The war in Ukraine has pushed up prices for many staples at a time when they were already rising as demand recovered as the coronavirus pandemic subsided. Meanwhile, countries like Bangladesh, Sri Lanka and Laos, among many, have seen their currencies weaken against the dollar, driving up the costs of importing oil and other dollar-denominated goods.

To relieve pressure on public finances and foreign exchange reserves, the authorities imposed a moratorium on large new projects, reduced office hours to save energy and imposed limits on imports of luxury goods and non-essential items such as sedans. and SUVs.

“Bangladeshi’s economy is facing strong headwinds and turmoil,” said Ahmad Ahsan, an economist and director of the Dhaka-based Policy Research Institute, a think tank. “Suddenly we are back in the era of continuous power outages, with the taka and foreign exchange reserves under pressure,” he said.

Millions of low-income Bangladeshis like Begum, whose family of five can barely afford to eat fish or meat even once a month, still struggle to put food on the table.

Bangladesh has made great strides in the last two decades in growing its economy and fighting poverty. Investments in garment manufacturing have employed tens of millions of workers, most of them women. Exports of clothing and related products account for more than 80 percent of its exports.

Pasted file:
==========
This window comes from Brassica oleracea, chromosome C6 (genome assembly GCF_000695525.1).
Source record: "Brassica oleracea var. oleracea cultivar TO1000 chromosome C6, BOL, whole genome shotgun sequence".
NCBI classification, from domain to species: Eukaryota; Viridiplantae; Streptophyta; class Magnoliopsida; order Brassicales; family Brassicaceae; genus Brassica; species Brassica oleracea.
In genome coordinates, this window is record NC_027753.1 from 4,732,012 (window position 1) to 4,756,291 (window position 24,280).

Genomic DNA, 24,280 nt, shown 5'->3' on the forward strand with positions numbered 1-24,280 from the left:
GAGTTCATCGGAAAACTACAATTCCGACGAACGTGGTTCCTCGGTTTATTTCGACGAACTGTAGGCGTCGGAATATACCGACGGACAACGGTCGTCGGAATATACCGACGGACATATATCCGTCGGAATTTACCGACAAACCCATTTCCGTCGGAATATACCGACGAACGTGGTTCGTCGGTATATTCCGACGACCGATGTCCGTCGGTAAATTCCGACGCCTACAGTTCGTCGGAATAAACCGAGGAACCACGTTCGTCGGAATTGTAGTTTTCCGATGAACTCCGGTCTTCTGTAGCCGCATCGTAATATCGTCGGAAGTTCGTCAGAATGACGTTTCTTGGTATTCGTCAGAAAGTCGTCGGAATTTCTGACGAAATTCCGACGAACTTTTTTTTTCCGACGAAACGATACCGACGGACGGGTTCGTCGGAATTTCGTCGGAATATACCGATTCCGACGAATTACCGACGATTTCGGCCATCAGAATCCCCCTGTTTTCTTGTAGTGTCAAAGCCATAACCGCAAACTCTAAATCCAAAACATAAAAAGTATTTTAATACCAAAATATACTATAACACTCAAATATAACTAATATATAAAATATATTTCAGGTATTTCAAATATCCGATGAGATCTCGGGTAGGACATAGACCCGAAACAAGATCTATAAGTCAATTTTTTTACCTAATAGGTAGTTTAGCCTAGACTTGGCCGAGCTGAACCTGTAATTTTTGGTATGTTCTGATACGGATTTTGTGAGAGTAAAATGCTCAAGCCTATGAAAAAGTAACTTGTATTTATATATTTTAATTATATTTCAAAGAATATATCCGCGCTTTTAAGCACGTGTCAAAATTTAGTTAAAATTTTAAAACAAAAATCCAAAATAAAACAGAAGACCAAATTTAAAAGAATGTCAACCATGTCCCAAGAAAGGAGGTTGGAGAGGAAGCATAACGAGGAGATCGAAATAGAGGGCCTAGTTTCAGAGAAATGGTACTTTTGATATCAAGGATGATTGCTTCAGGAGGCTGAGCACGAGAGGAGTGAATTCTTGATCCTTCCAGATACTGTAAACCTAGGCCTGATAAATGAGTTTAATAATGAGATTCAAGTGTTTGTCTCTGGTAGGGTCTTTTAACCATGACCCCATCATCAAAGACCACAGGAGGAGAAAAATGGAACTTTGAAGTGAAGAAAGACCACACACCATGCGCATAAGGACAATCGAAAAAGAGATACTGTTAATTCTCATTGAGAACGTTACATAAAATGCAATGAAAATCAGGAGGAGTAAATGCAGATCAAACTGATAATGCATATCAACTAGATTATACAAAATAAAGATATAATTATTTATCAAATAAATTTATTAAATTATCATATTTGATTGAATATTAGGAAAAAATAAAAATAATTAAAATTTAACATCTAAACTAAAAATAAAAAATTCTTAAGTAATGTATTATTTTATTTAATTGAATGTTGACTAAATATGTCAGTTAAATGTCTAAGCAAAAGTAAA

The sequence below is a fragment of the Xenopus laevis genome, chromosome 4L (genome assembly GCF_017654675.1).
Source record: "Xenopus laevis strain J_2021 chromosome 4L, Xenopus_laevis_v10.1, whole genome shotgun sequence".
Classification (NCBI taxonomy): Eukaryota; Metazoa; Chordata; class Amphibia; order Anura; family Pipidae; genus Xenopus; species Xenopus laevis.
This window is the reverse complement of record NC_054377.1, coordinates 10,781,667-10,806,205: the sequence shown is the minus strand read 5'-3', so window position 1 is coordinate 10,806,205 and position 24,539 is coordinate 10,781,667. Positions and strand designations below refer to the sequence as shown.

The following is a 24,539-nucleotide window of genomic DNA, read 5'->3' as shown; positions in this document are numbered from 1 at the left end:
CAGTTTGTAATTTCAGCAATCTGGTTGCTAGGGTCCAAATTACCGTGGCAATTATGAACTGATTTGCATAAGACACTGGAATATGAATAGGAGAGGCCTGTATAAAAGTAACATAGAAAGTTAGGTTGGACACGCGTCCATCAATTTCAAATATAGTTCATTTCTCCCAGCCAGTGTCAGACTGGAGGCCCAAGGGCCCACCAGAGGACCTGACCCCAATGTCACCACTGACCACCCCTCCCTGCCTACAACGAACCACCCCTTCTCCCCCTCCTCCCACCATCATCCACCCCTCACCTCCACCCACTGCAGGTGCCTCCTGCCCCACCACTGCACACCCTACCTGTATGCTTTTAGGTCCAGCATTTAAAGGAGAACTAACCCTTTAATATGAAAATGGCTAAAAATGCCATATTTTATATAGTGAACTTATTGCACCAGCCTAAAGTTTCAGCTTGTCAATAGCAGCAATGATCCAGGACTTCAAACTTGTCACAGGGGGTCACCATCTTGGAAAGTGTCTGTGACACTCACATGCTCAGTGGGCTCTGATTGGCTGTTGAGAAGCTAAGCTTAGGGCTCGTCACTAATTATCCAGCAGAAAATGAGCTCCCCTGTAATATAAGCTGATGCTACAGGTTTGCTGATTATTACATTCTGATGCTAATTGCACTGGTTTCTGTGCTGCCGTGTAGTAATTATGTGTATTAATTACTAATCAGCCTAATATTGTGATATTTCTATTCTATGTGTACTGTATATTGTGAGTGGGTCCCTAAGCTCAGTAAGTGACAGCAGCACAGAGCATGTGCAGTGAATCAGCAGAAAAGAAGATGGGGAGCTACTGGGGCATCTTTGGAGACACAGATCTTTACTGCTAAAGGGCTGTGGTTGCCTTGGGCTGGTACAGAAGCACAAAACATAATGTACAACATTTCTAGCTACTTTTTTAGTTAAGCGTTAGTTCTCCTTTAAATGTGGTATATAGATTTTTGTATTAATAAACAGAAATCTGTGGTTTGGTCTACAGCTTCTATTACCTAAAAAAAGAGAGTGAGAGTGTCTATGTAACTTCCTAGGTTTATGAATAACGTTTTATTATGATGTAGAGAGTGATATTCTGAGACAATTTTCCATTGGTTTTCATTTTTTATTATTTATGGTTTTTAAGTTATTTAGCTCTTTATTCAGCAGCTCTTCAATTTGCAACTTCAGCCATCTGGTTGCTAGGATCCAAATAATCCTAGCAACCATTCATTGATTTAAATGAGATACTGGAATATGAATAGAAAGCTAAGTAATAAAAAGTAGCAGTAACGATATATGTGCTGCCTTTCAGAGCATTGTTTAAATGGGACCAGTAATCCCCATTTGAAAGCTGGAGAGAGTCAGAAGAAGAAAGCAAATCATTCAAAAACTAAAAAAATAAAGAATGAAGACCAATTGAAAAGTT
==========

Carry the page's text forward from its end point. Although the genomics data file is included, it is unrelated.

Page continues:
But with fuel costs so high, authorities have shut down diesel-powered power plants that produced at least 6 percent of total output, cutting daily power generation by 1,500 megawatts and halting manufacturing.

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Imports in the last fiscal year, which ended in June 2022, rose to $84 billion, while exports have fluctuated, leaving a record current account deficit of $17 billion.

There are more challenges ahead.

Deadlines for repayment of foreign loans related to at least 20 mega-infrastructure projects, including the $3.6 billion Padma River Bridge built by China and a nuclear power plant financed mainly by Russia, are fast approaching. Experts say that Bangladesh needs to prepare for when payment schedules increase between 2024 and 2026.